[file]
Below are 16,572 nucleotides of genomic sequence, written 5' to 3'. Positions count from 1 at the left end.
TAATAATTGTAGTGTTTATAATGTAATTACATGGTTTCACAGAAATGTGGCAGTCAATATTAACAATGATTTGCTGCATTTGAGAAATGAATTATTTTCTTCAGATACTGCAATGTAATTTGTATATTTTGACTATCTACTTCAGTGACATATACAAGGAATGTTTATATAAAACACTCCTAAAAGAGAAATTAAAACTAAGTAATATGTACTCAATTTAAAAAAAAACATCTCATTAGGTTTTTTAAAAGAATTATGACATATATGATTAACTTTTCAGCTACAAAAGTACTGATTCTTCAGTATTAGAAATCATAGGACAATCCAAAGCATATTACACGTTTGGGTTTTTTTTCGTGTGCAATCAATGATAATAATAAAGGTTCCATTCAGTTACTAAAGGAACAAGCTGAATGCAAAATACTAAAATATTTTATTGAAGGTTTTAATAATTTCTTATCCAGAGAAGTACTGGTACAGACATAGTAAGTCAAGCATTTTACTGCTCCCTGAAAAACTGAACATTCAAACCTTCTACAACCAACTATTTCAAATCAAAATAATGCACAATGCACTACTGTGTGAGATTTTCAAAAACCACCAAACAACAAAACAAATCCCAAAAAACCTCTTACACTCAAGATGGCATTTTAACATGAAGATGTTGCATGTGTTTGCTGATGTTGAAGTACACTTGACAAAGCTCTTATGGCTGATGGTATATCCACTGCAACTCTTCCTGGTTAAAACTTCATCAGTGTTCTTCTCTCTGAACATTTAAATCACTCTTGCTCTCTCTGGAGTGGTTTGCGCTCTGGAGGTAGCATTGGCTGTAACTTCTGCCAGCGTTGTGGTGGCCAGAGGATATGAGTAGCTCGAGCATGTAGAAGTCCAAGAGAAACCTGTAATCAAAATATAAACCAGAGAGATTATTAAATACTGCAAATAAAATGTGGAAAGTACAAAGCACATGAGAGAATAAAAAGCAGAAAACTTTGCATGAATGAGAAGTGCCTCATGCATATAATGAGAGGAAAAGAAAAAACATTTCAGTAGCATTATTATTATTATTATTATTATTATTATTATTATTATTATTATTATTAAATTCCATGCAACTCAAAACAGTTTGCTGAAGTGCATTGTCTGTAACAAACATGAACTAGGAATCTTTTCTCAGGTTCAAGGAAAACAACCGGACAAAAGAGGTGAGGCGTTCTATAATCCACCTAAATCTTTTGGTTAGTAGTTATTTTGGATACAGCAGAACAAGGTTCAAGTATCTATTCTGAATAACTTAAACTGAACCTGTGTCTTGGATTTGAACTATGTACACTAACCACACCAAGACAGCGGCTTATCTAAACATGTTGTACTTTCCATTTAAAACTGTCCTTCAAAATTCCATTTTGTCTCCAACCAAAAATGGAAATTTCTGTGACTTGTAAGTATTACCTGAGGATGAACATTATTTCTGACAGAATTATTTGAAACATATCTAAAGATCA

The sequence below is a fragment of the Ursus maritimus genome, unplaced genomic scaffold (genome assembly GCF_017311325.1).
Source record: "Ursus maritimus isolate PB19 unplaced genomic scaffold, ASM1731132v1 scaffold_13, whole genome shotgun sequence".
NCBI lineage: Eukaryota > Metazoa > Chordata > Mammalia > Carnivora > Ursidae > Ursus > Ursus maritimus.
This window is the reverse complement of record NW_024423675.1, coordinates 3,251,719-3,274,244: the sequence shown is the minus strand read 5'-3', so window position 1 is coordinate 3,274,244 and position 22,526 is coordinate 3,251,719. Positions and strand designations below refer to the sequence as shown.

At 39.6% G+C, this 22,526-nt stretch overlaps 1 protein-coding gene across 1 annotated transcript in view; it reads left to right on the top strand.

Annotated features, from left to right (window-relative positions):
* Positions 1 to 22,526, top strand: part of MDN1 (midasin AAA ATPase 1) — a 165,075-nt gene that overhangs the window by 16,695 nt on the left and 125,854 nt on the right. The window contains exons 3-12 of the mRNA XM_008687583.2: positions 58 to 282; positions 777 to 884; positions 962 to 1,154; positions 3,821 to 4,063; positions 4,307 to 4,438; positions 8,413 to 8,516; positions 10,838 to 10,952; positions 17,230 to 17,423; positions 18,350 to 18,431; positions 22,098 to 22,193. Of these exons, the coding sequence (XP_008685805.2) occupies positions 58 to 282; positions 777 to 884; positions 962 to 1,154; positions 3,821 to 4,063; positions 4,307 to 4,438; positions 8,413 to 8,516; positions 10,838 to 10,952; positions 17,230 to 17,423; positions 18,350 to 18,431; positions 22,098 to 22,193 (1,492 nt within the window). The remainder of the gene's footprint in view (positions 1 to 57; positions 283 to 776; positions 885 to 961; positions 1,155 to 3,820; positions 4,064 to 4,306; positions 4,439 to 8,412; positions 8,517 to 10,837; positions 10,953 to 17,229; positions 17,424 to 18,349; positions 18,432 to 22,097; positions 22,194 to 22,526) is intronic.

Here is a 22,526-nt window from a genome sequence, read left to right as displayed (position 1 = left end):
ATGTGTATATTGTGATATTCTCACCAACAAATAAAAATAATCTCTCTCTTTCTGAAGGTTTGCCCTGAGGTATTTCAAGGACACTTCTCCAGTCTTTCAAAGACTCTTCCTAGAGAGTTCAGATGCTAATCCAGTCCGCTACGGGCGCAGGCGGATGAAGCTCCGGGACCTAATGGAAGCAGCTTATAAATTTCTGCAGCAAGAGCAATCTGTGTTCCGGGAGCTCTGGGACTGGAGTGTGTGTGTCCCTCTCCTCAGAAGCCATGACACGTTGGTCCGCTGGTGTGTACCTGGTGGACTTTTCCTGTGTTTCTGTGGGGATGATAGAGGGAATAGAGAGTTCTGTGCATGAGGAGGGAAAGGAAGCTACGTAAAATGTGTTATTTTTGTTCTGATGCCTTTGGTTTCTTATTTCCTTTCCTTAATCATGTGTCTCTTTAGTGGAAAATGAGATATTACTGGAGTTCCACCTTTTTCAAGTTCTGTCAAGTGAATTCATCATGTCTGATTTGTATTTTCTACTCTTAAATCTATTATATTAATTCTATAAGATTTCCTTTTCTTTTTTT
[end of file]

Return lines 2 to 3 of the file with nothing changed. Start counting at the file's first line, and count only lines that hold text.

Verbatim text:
TAATAATTGTAGTGTTTATAATGTAATTACATGGTTTCACAGAAATGTGGCAGTCAATATTAACAATGATTTGCTGCATTTGAGAAATGAATTATTTTCTTCAGATACTGCAATGTAATTTGTATATTTTGACTATCTACTTCAGTGACATATACAAGGAATGTTTATATAAAACACTCCTAAAAGAGAAATTAAAACTAAGTAATATGTACTCAATTTAAAAAAAAACATCTCATTAGGTTTTTTAAAAGAATTATGACATATATGATTAACTTTTCAGCTACAAAAGTACTGATTCTTCAGTATTAGAAATCATAGGACAATCCAAAGCATATTACACGTTTGGGTTTTTTTTCGTGTGCAATCAATGATAATAATAAAGGTTCCATTCAGTTACTAAAGGAACAAGCTGAATGCAAAATACTAAAATATTTTATTGAAGGTTTTAATAATTTCTTATCCAGAGAAGTACTGGTACAGACATAGTAAGTCAAGCATTTTACTGCTCCCTGAAAAACTGAACATTCAAACCTTCTACAACCAACTATTTCAAATCAAAATAATGCACAATGCACTACTGTGTGAGATTTTCAAAAACCACCAAACAACAAAACAAATCCCAAAAAACCTCTTACACTCAAGATGGCATTTTAACATGAAGATGTTGCATGTGTTTGCTGATGTTGAAGTACACTTGACAAAGCTCTTATGGCTGATGGTATATCCACTGCAACTCTTCCTGGTTAAAACTTCATCAGTGTTCTTCTCTCTGAACATTTAAATCACTCTTGCTCTCTCTGGAGTGGTTTGCGCTCTGGAGGTAGCATTGGCTGTAACTTCTGCCAGCGTTGTGGTGGCCAGAGGATATGAGTAGCTCGAGCATGTAGAAGTCCAAGAGAAACCTGTAATCAAAATATAAACCAGAGAGATTATTAAATACTGCAAATAAAATGTGGAAAGTACAAAGCACATGAGAGAATAAAAAGCAGAAAACTTTGCATGAATGAGAAGTGCCTCATGCATATAATGAGAGGAAAAGAAAAAACATTTCAGTAGCATTATTATTATTATTATTATTATTATTATTATTATTATTATTATTATTAAATTCCATGCAACTCAAAACAGTTTGCTGAAGTGCATTGTCTGTAACAAACATGAACTAGGAATCTTTTCTCAGGTTCAAGGAAAACAACCGGACAAAAGAGGTGAGGCGTTCTATAATCCACCTAAATCTTTTGGTTAGTAGTTATTTTGGATACAGCAGAACAAGGTTCAAGTATCTATTCTGAATAACTTAAACTGAACCTGTGTCTTGGATTTGAACTATGTACACTAACCACACCAAGACAGCGGCTTATCTAAACATGTTGTACTTTCCATTTAAAACTGTCCTTCAAAATTCCATTTTGTCTCCAACCAAAAATGGAAATTTCTGTGACTTGTAAGTATTACCTGAGGATGAACATTATTTCTGACAGAATTATTTGAAACATATCTAAAGATCA

The sequence below is a fragment of the Ursus maritimus genome, unplaced genomic scaffold (genome assembly GCF_017311325.1).